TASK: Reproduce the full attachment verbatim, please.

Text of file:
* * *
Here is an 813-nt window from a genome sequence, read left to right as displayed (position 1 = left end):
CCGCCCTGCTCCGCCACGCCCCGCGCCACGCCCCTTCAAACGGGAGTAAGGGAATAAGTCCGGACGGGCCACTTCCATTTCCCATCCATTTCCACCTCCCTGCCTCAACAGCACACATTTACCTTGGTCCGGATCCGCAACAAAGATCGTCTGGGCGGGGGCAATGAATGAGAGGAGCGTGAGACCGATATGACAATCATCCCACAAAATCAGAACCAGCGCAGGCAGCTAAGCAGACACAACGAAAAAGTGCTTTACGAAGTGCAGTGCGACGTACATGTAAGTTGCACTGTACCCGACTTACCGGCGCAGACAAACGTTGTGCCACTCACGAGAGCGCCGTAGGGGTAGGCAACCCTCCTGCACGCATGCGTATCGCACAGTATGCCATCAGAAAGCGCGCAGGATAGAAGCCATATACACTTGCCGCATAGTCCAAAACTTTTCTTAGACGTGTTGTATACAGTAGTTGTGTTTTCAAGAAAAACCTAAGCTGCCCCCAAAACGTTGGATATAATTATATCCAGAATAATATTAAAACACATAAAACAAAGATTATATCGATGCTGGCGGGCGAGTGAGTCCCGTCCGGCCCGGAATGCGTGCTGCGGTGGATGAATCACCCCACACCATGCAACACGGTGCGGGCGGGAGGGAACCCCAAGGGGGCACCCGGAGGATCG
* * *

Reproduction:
Here is an 813-nt window from a genome sequence, read left to right as displayed (position 1 = left end):
CCGCCCTGCTCCGCCACGCCCCGCGCCACGCCCCTTCAAACGGGAGTAAGGGAATAAGTCCGGACGGGCCACTTCCATTTCCCATCCATTTCCACCTCCCTGCCTCAACAGCACACATTTACCTTGGTCCGGATCCGCAACAAAGATCGTCTGGGCGGGGGCAATGAATGAGAGGAGCGTGAGACCGATATGACAATCATCCCACAAAATCAGAACCAGCGCAGGCAGCTAAGCAGACACAACGAAAAAGTGCTTTACGAAGTGCAGTGCGACGTACATGTAAGTTGCACTGTACCCGACTTACCGGCGCAGACAAACGTTGTGCCACTCACGAGAGCGCCGTAGGGGTAGGCAACCCTCCTGCACGCATGCGTATCGCACAGTATGCCATCAGAAAGCGCGCAGGATAGAAGCCATATACACTTGCCGCATAGTCCAAAACTTTTCTTAGACGTGTTGTATACAGTAGTTGTGTTTTCAAGAAAAACCTAAGCTGCCCCCAAAACGTTGGATATAATTATATCCAGAATAATATTAAAACACATAAAACAAAGATTATATCGATGCTGGCGGGCGAGTGAGTCCCGTCCGGCCCGGAATGCGTGCTGCGGTGGATGAATCACCCCACACCATGCAACACGGTGCGGGCGGGAGGGAACCCCAAGGGGGCACCCGGAGGATCG